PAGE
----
Shocking new figures have revealed that there are more than 2,000 homes in Northumberland standing empty.
Northumberland County Council’s data showed that there were a total of 2,176 “long term empty” (LTE) homes in the county – those that have stood vacant for more than six months.
Furthermore, 892 of those have been empty for two years or more, while one councillor said she knew of a house that had been unoccupied for more than four decades.
Blyth and Ashington have the highest proportion of LTEs in the county, with 291 in Blyth and 295 in Ashington. Between them, they make up 26% of the total long-term empty properties for the entire county.
Coun Margaret Richardson, who represents the Cowpen ward in Blyth, said she knew of one local house that had stood empty since 1982 – a total of 41 years.
Coun Caroline Ball, who represents the Ashington Central ward, called for tougher enforcement on the issue.
She said: “These houses are getting left to rot. Some have been empty since I was a kid.
“Theses issues have been going on for decades. Enforcement is a massive issue.
“If we can’t make the landlords put the housing right, we have to go down that route. It hasn’t changed in decades.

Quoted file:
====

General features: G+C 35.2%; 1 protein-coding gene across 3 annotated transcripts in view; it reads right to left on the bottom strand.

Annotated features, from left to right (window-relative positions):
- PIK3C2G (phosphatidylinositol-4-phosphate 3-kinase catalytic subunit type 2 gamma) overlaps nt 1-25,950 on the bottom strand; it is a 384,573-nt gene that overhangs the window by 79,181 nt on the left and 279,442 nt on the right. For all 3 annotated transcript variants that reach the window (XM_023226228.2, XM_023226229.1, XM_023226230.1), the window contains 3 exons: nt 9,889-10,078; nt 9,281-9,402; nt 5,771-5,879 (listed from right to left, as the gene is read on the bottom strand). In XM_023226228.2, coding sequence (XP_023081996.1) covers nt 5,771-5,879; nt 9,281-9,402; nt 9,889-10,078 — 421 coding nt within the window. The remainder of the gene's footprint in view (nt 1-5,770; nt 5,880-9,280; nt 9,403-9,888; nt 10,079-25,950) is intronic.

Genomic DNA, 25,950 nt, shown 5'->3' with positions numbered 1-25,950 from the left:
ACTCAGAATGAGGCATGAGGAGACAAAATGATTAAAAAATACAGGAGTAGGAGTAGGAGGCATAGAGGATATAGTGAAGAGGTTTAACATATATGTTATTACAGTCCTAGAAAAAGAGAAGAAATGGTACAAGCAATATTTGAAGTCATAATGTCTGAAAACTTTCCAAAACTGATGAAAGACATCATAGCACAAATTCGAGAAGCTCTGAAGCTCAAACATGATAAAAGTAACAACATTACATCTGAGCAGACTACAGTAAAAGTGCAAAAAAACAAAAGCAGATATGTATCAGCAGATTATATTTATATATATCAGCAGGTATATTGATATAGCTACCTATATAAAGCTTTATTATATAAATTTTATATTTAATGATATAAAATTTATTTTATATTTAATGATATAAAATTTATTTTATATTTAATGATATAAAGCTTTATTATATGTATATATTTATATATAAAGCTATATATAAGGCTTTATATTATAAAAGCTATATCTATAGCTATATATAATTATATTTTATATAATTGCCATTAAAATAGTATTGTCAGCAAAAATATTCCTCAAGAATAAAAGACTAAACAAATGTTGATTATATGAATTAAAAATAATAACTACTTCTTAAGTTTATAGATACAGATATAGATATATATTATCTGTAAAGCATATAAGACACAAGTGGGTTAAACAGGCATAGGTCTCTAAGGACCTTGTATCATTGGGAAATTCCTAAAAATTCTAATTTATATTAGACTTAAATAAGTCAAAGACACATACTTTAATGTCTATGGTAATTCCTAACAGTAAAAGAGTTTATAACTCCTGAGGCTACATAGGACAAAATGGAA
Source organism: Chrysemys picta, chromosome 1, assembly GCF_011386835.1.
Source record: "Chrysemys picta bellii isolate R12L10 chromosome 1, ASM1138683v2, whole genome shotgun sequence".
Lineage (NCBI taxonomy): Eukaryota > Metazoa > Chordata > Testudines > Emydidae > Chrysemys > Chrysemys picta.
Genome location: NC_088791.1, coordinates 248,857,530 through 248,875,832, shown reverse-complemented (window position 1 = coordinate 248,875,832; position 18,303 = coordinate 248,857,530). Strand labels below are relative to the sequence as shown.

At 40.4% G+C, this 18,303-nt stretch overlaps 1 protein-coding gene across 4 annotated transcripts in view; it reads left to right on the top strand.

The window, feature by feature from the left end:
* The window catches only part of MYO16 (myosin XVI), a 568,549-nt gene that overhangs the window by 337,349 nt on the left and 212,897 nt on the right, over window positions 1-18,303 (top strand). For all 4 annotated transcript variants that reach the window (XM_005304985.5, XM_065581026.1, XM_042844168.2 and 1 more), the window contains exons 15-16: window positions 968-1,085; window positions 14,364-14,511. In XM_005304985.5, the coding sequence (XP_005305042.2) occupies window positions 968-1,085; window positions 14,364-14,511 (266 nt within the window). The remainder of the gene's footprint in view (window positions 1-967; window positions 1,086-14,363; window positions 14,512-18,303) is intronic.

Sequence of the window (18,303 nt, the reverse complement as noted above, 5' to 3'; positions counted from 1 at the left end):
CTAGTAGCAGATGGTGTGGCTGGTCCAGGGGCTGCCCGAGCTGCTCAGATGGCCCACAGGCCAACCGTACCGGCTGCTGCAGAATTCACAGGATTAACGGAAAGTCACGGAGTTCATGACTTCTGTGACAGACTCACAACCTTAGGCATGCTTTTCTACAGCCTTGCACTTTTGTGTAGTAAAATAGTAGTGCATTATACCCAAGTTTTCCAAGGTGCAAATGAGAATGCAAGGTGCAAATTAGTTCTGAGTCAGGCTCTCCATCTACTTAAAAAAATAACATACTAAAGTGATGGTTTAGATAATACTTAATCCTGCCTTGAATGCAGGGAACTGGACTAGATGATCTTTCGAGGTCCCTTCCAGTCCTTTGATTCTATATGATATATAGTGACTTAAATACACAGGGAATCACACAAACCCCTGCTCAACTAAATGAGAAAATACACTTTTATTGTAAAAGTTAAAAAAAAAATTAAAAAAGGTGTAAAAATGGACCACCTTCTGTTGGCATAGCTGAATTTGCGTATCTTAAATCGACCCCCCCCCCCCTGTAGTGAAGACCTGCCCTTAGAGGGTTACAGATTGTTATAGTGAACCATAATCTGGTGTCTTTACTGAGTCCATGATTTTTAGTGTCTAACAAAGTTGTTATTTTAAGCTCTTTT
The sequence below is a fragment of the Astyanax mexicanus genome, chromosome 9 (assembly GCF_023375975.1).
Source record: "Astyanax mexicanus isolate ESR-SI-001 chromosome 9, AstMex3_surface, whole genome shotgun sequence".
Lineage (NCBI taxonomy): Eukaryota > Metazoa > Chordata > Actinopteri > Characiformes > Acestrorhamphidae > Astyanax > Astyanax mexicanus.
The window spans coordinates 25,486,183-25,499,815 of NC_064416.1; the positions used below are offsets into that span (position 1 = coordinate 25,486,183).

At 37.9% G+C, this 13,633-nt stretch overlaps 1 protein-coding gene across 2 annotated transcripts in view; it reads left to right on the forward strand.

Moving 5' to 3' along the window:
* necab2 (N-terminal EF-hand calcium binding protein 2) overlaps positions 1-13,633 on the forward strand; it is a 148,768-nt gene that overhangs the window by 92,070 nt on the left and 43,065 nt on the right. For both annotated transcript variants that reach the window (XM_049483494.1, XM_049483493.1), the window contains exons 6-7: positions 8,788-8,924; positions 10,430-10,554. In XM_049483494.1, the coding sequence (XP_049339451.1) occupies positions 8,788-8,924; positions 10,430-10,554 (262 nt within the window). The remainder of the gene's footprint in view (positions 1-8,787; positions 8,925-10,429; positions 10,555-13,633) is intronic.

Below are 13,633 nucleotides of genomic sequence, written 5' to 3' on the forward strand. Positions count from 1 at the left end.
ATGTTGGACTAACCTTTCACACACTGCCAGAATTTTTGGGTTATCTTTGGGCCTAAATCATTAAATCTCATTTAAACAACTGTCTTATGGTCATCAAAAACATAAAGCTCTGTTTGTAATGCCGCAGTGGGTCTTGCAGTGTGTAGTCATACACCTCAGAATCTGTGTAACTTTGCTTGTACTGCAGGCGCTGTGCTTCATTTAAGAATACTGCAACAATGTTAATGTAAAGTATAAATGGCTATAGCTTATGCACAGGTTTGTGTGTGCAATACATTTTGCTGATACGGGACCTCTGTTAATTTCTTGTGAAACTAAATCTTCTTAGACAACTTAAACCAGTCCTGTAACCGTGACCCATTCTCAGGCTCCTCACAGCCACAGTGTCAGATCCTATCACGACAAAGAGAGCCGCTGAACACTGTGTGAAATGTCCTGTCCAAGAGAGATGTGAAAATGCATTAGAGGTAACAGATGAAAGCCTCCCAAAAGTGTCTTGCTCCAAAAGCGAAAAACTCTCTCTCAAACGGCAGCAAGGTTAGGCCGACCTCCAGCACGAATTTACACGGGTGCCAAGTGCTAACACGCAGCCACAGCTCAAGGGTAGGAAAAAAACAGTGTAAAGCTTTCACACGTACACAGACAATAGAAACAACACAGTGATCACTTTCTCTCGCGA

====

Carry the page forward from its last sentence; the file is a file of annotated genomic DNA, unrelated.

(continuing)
“There has got to be a better way.”
The county’s head of housing, Phil Soderquest, explained that the council has three private sector housing officers to cover the county. The team engage with landlords and can take enforcement action in a bid to reclaim properties – but this is both difficult and costly.
Mr Soderquest said: “This is a widespread issue across Northumberland, but our resources for dealing with it are pretty small. An empty home is like a broken window, it often leads to other issues and changes around it.
“Northumberland is a vast county with large numbers of empty homes. We simply haven’t got the capacity.
“The legislation doesn’t always work in our favour. Every Englishman’s home is his castle – the law doesn’t allow us to interfere with the ownership of property.
“Northumberland doesn’t have a strong history of doing large-scale demolition and clearance. We have a disproprtionate number of pre-1919 houses, and this is coupled with a high level of new builds.”
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